changing group scope

Discussion in 'MCSE' started by kcsteele, Apr 7, 2006.

  1. kcsteele

    kcsteele Guest

    not sure if this is the right group, but I'll give it a try.

    from
    http://technet2.microsoft.com/WindowsServer/en/Library/79d93e46-ecab-...



    Changing group scope
    When creating a new group, by default, the new group is configured as a

    security group with global scope regardless of the current domain
    functional level. Although changing a group scope is not allowed in
    domains with a domain functional level set to Windows 2000 mixed, the
    following conversions are allowed in domains with the domain functional

    level set to Windows 2000 native or Windows Server 2003:


    · Global to universal. This is only allowed if the group you want to
    change is not a member of another global scope group.


    · Domain local to universal. This is only allowed if the group you
    want to change does not have another domain local group as a member.


    · Universal to global. This is only allowed if the group you want to
    change does not have another universal group as a member.


    · Universal to domain local. No restrictions for this operation.


    My question is about the last "Universal to domain local" which it says

    there are no restrictions. What happens if the universal group you want

    to convert to domain local is a member of another universal group? This

    would cause the containing universal group to have a domain-local group

    as a member. If there are no restrictions, wouldn't this cause issues
    because a universal group cannot contain domain local groups?
     
    kcsteele, Apr 7, 2006
    #1
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  2. kcsteele

    LRM Guest

    All gawked in amazement when: kcsteele assaulted us with:
    > not sure if this is the right group, but I'll give it a try.
    >
    > from
    > http://technet2.microsoft.com/WindowsServer/en/Library/79d93e46-ecab-...
    >
    >
    >
    > Changing group scope
    > When creating a new group, by default, the new group is configured as
    > a
    >
    > security group with global scope regardless of the current domain
    > functional level. Although changing a group scope is not allowed in
    > domains with a domain functional level set to Windows 2000 mixed, the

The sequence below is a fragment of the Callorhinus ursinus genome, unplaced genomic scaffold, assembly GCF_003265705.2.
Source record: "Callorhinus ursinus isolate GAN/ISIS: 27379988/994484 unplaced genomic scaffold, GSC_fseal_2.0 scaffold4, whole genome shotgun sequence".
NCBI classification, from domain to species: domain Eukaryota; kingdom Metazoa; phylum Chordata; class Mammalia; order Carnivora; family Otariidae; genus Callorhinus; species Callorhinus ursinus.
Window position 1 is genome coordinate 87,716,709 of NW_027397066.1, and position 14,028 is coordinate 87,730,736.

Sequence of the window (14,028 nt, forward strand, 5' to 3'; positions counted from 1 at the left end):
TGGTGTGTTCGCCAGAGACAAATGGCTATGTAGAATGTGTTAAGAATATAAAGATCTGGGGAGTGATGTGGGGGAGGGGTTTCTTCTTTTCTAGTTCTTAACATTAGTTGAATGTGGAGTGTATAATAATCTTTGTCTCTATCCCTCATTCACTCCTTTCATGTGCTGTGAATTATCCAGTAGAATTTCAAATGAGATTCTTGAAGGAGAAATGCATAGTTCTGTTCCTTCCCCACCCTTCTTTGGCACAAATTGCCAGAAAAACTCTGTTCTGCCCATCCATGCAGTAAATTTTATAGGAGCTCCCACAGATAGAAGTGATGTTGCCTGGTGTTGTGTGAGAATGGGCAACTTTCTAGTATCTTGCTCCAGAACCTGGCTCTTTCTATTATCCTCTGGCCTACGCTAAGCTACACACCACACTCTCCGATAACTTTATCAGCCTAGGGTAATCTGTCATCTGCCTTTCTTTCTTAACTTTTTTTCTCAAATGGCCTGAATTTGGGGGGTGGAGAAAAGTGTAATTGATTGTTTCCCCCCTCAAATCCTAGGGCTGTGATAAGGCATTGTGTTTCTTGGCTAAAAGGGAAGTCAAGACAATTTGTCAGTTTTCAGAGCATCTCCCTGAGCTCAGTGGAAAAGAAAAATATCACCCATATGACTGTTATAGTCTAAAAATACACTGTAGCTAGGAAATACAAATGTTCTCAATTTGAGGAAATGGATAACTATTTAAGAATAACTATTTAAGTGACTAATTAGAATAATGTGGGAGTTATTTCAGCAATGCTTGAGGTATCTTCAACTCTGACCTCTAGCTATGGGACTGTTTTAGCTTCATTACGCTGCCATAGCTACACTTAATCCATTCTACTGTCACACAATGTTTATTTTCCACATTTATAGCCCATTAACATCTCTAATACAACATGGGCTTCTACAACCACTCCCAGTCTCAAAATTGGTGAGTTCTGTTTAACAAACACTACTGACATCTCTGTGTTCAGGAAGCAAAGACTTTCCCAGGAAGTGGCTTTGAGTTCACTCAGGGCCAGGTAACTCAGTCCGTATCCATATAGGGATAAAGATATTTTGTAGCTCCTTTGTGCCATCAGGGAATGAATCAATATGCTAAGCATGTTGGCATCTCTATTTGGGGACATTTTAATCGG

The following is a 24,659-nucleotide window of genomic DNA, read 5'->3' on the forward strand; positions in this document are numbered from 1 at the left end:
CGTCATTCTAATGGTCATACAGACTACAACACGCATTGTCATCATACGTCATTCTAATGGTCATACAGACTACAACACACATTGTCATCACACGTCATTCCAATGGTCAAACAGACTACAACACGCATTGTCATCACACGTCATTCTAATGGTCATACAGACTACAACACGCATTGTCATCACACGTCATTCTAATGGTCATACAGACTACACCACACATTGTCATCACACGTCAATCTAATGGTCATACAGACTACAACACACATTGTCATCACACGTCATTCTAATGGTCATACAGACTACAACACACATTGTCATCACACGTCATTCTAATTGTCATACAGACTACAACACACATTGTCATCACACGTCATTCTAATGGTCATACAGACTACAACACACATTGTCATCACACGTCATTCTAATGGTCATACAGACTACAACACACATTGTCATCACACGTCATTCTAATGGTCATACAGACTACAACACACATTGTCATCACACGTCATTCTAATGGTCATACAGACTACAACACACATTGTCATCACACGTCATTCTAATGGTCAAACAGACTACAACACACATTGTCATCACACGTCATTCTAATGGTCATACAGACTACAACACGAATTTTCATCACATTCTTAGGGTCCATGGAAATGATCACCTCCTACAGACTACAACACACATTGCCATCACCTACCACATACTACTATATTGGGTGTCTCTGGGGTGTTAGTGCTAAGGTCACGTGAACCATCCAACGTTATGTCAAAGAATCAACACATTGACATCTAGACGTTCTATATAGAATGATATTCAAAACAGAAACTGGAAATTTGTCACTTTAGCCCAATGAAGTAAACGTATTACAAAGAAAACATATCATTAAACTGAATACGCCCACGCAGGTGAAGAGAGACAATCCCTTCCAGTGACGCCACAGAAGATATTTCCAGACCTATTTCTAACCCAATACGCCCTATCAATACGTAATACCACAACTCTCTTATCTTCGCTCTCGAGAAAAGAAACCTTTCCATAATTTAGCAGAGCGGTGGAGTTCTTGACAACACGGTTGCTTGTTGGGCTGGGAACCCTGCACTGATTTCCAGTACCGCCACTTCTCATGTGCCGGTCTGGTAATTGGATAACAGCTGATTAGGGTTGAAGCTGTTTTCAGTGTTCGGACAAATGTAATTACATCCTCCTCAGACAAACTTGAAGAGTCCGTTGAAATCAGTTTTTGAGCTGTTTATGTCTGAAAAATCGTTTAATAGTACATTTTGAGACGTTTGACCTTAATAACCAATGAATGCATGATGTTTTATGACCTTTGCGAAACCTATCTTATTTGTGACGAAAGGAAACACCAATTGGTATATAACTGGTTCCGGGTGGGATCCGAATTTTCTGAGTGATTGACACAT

> following conversions are allowed in domains with the domain
    > functional
    >
    > level set to Windows 2000 native or Windows Server 2003:
    >
    >
    > · Global to universal. This is only allowed if the group you want to
    > change is not a member of another global scope group.
    >
    >
    > · Domain local to universal. This is only allowed if the group you
    > want to change does not have another domain local group as a member.
    >
    >
    > · Universal to global. This is only allowed if the group you want to
    > change does not have another universal group as a member.
    >
    >
    > · Universal to domain local. No restrictions for this operation.
    >
    >
    > My question is about the last "Universal to domain local" which it
    > says
    >
    > there are no restrictions. What happens if the universal group you
    > want
    >
    > to convert to domain local is a member of another universal group?
    > This
    >
    > would cause the containing universal group to have a domain-local
    > group
    >
    > as a member. If there are no restrictions, wouldn't this cause issues
    > because a universal group cannot contain domain local groups?


    What happened when you tried it in your test environment?

    --
    LRM
    MCNGP 7^2
    www.mcngp.com home of the bogosity singularity.
     
    LRM, Apr 8, 2006
    #2
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  3. kcsteele

    kcsteele Guest

    Well I got around to testing it and sure enough it doesn't work - AD
    complains "a local group can only be a member of other local groups in
    the same domain".

    Not sure why every place I've looked says that there are "no
    restrictions" for converting universal to domain-local groups... any
    ideas?
     
    kcsteele, Apr 11, 2006
    #3
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